Tag Archives: Aristotle

The Confirmation Bias — What Do You Really Know: List of Biases in Judgment and Decision-Making, Part 6

Well, here we are into the sixth week of biases in judgment and decision-making. Every Monday, I look at my list of cognitive biases and I see that we’ve still got quite a few weeks to go until I’ve exhausted the biases that I want to talk about. This week was a toss-up: I was trying to decide between the fundamental attribution error and the confirmation bias. After flipping a bottle cap (seriously, there wasn’t a coin close by), I’ve decided to talk about the confirmation bias.

Like last week, the confirmation bias is easy to understand in its definition: it’s the tendency to seek out information that confirms one’s previously held beliefs. In a journal article that’s been cited over 1000 times, Ray Nickerson stated:

If one were to attempt to identify a single problematic aspect of human reasoning that deserves attention above all others, the confirmation bias would have to be among the candidates for consideration. Many have written about this bias, and it appears to be sufficiently strong and pervasive that one is led to wonder whether the bias, by itself, might account for a significant fraction of the disputes, altercations, and misunderstandings that occur among individuals, groups, and nations.

Why is the confirmation bias so loathed? Well, as Nickerson points out, it may be the root cause of many disputes both on an individual and an international level. Let’s think about this for a second: let’s say that in the world of objectivity “out there,” there are any number of possibilities. In the world  of subjectivity “inside my head,” there are only the possibilities that I can imagine. Humans, on the whole, tend to fear change (there are over 600,000,000 results for that search on Google!). In order to allay those fears, I’m going to prefer information that already conforms to my previously held beliefs. As a result, when I look “out there,” I’m going to unconsciously be looking for things that are “inside my head.” Let’s take this discussion out of the abstract because there are plenty of examples of it.

If you’re still not convinced and think you’re “beyond” the confirmation bias, I would urge you to try and solve the problem on this site. If you give the problem its due respect, I bet that you’ll be surprised as to your solution vs. the actual solution.

Ways for Avoiding the Confirmation Bias

As with other cognitive biases, being aware that there is such a thing as the confirmation bias is really important. It can be hard to change something if you don’t know that there’s something to be changed.

1) Seek out contradictory ideas and opinions

This is something that I’ve written about before. If at all possible, you’ve got to be sure that you’re getting information that is counter to your beliefs from somewhere. If not, there’s little chance for growth and expansion. This can be difficult for some, so I’ve outlined ways to do this on the post I referenced above.

2) Seek out people with contradictory ideas and opinions

I answered a question on Quora last November where I placed these two ways for avoiding the confirmation bias one and two. Some folks might find it a little more difficult to seek out people with opposing views and that’s why I suggest starting with seeking out contradictory views in print (or some other form of media) to begin. However, in my experience, speaking with someone who has opposing views to mine (assuming that they are also altruistic in their endeavor to seek out opposing views) can be quite enriching. A real-life person can usually put up a better defense when your “confirmation bias” is activated. Similarly, you can do the same for them.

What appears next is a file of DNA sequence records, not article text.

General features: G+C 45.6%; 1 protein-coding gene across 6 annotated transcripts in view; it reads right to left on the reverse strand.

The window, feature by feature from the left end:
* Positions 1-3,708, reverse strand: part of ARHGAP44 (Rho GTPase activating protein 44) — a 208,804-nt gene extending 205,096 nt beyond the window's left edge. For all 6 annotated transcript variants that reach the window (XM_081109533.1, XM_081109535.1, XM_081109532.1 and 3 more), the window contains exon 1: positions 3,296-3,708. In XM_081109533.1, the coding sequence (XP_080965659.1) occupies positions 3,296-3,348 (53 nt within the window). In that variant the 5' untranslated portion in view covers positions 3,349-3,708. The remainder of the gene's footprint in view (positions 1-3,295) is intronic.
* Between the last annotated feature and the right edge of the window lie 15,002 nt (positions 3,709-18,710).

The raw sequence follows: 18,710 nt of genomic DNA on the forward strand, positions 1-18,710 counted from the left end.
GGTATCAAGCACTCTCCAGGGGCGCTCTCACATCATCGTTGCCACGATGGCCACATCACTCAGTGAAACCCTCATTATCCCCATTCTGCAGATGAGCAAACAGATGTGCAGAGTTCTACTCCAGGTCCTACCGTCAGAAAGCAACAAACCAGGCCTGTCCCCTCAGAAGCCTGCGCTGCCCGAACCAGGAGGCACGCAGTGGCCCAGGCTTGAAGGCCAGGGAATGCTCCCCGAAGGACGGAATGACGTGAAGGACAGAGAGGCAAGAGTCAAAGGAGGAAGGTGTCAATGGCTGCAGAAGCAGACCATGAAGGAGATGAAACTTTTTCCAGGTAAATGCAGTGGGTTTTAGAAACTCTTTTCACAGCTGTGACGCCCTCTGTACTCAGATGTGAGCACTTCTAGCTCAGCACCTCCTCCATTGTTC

3) What do you really know?

My last suggestion for avoiding the confirmation bias is to always be questioning what it is that you know. This can sound tedious, but if you get into the habit of questioning “how” you know something or “why” you know something, you’d be surprised how ‘thin’ the argument is for something that you know. For instance, let’s say that you have a racial stereotype that ethnicity “x” is bad at driving. When you’re on the highway, you notice that someone from ethnicity “x” cuts you off. Instead of going into a tizzy about ethnicity “x,” you might stop and remember that, in fact, of all the times that you’ve been cut off, ethnicity “x” is the ethnicity that cuts you off the least. This is a curt example, but I think you get the idea. Just to emphasize my point: I would argue that questioning your deeply held beliefs would be a good way of countering the confirmation bias.

So, what do you really know?

If you liked this post, you might like one of the other posts in this series:

Can the Discourse in American Politics Be Saved: The Lost Art of Democratic Debate

I came across a tweet earlier this morning that linked to a TEDTalk given by Michael Sandel in 2010. I’ve written about Prof. Sandel’s course “Justice,” so naturally, I was interested to see his TEDTalk. The title: “The lost art of democratic debate.”

Of course, given the election tomorrow and the absurd hyper-partisanship in the US right now, I thought it would be interesting to hear what Prof. Sandel had to say, even though it was something he said 2 years ago. Ironically, 2 years ago, Congress was still at odds with each other (over healthcare). There’s still discussion about healthcare in the US.

As a quick primer to the video, you may want to check out what I wrote on golf being a sport last summer.

After watching the video, I’d love to hear what you think of what Prof. Sandel has proposed. Do you think discussing the morality of ideas will make Congress less partisan and more productive?